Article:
Telephone calls to the referee, the former Australian Test cricketer Peter Burge, had drawn his attention to television film of yesterday's afternoon session, in which Atherton appeared to be polishing the ball after removing one hand from his trouser pocket, giving the impression to some viewers than he might have been making use of something secreted there.
Atherton spent more than an hour in conversation with Burge, who, after studying the video recording, issued a statement which concluded: 'Consultation with the umpires and inspection of the ball confirmed that there was nothing untoward. I also confirm that no official reports were lodged by any parties. I have accepted the explanation given and no action will be taken.'
The South African team manager, Mike Procter, said that he had seen a replay of the incident. No complaint had been made to the referee by anyone on the South African side, he insisted.
Atherton, meanwhile, had been genuinely nonplussed about the incident. Adamant that he had done nothing untoward, he took his trousers with him to his meeting with the referee, should laboratory analysis be required to clear his name. After a lengthy consultation, this was not deemed necessary and Atherton and Fletcher left the ground shortly after 8pm, half an hour before the statement clearing him was made.
It was a controversial end to a slow day, which South Africa ended 372 runs ahead with six second-innings wickets standing. England had been bowled out for 180 in the morning, saving the follow-on.
For the third day running, Lord's was packed to the rafters and, while a cooling breeze gave some comfort, England's patchy efforts with bat and ball left them hot and bothered. Unless the weather turns, any chance of even saving this match has now all but disappeared.
The only momentous thing about this encounter from England's point of view is the way history keeps repeating itself, and yesterday saw another lamentable performance at HQ. No sooner has the quality of the opposition been improved than Ray Illingworth's new dawn seems to have faded rapidly to dusk, as familiar failings reappear.
Engngland's first priority was to avoid the follow-on, and this they achieved before most of the crowd had settled into their seats. Needing 17 runs, Philip DeFreitas set about the bowling and took 13 off the second over of the day. Poor old Craig Matthews, who had bowled 12 faultless overs on Friday, suddenly became the culprit, as a touch of early morning stiffness allowed England an early reprieve.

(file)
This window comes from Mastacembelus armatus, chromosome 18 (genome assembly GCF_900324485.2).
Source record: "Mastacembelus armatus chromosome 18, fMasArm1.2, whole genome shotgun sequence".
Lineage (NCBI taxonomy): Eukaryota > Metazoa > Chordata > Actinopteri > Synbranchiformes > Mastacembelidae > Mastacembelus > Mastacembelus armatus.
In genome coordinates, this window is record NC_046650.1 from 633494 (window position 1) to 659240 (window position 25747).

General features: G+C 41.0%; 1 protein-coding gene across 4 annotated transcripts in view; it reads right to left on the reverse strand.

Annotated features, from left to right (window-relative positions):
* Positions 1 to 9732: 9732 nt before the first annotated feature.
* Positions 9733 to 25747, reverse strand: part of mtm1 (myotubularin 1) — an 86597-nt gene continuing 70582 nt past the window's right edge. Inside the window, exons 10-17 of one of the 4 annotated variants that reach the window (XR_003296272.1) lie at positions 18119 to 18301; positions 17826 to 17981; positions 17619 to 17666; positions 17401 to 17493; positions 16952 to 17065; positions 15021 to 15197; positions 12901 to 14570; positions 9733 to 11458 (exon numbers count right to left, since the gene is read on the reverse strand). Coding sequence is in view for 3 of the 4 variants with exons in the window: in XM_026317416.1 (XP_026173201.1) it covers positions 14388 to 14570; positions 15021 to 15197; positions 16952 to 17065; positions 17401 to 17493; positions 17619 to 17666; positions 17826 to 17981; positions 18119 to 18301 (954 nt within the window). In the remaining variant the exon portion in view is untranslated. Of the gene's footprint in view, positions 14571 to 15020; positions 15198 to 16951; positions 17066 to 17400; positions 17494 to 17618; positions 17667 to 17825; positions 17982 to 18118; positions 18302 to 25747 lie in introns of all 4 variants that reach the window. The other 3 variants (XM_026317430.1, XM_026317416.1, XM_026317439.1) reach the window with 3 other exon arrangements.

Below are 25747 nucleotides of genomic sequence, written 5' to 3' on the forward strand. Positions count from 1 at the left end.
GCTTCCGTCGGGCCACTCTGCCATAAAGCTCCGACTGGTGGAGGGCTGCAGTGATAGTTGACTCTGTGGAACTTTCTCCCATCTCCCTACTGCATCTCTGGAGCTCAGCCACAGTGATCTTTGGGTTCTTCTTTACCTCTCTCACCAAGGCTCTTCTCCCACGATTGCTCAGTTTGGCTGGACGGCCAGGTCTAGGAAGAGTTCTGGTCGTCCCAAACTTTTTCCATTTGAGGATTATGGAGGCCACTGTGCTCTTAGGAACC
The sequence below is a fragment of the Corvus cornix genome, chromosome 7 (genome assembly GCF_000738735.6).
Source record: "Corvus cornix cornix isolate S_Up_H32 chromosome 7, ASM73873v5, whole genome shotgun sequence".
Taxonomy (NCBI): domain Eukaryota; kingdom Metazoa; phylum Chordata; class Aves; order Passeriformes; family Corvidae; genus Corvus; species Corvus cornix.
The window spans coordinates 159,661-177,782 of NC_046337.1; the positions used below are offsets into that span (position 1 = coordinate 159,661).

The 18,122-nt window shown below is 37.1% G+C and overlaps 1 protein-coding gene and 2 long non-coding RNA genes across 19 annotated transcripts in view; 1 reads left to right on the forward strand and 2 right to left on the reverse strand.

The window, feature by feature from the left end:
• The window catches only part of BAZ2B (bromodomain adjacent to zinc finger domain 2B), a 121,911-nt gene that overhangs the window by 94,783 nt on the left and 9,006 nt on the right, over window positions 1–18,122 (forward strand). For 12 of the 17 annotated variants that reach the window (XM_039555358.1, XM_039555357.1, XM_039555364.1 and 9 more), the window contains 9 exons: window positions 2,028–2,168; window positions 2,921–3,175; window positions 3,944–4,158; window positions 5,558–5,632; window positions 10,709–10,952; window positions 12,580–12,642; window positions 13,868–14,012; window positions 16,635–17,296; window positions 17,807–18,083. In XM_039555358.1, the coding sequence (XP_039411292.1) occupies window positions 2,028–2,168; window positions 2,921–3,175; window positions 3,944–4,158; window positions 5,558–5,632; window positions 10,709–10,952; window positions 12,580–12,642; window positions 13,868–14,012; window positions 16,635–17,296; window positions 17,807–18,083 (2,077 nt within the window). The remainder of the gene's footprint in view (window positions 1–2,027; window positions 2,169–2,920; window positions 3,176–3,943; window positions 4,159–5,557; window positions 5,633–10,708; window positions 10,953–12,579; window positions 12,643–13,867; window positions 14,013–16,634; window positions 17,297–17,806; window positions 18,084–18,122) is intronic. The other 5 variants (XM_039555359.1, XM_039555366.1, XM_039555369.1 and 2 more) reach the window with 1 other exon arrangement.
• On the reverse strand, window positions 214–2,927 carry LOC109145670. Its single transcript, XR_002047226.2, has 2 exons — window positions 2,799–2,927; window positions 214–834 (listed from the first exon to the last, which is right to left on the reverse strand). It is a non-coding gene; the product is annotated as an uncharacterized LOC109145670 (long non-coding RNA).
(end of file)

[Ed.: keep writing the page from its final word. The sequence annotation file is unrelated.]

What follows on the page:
DeFreitas kept swinging merrily, until one injudicious slash saw one of Allan Donald's less testing deliveries end up in Kepler Wessels's hands at first slip. Of the tail, only Ian Salisbury defended with any resolve, and the England innings closed in farcical fashion as Fraser was run out going for a third run. Never the fleetest of foot, even without the pads, Fraser was undone when Gary Kirsten's long chase and throw broke the stumps with Fraser a yard short of the crease and England still 177 light of South Africa's first innings total.
Fraser was then entrusted with the new ball from the Nursery End, a part of the ground Fraser only normally comes across on his way to and from the net area in the morning. The ploy paid off sooner than expected as Hudson was lbw to one that squatted and nipped back up the slope.
Any hopes that this might be England's day were soon thwarted as Gary Kirsten and Hansie Cronje went about a typically dour period of consolidation. Although Cronje loosened up to play some attractive off-side shots before he was caught on the hook by Angus Fraser, Gary Kirsten's grinding 44 took just under three hours to defeat even the hardiest insomniac.
Once the England bowlers had stopped feeding his one well-oiled shot - the cut - runs dried up and it was out of pure frustration that for the second time in the match he succumbed to Graeme Hick exploiting the rough outside the left-handers off stump. On this occasion the batsman tried to use his feet only to find that some extravagant turn left him fending fresh air and Steven Rhodes did particularly well to break the stumps promptly. Stodgy or not, Kirsten, and his captain Wessels, are the latest in a long line of left-handers that have thwarted England's bowlers recently.
Salisbury's late appearance in the attack, like the absence of White before tea, indicated that easy runs could not be tolerated, and Hick, in his lengthiest bowl of the season, bowled for much of the afternoon, giving his captain some belated control.
South Africa are not as green as their warm-up matches have led most of us to believe. Though there is still naivety and caution in their cricket, their key players do not shirk their responsibilities. Not for the first time this summer did Wessels begin to dig himself in, but just as he seemed set to see the last session out, Salisbury, bowling around the wicket, cramped his stroke and the resulting nick on to pad fell comfortably to Crawley at short leg. Wessels was clearly annoyed, but he has seen South Africa past a lead of 300.
His adhesive role was taken up by Peter Kirsten who, with Jonty Rhodes, painstakingly added to their already substantial lead. If England bat as poorly a second time, the visitors' commanding lead with still two days to go is already more than enough.
Pringle on Bacher, page 3
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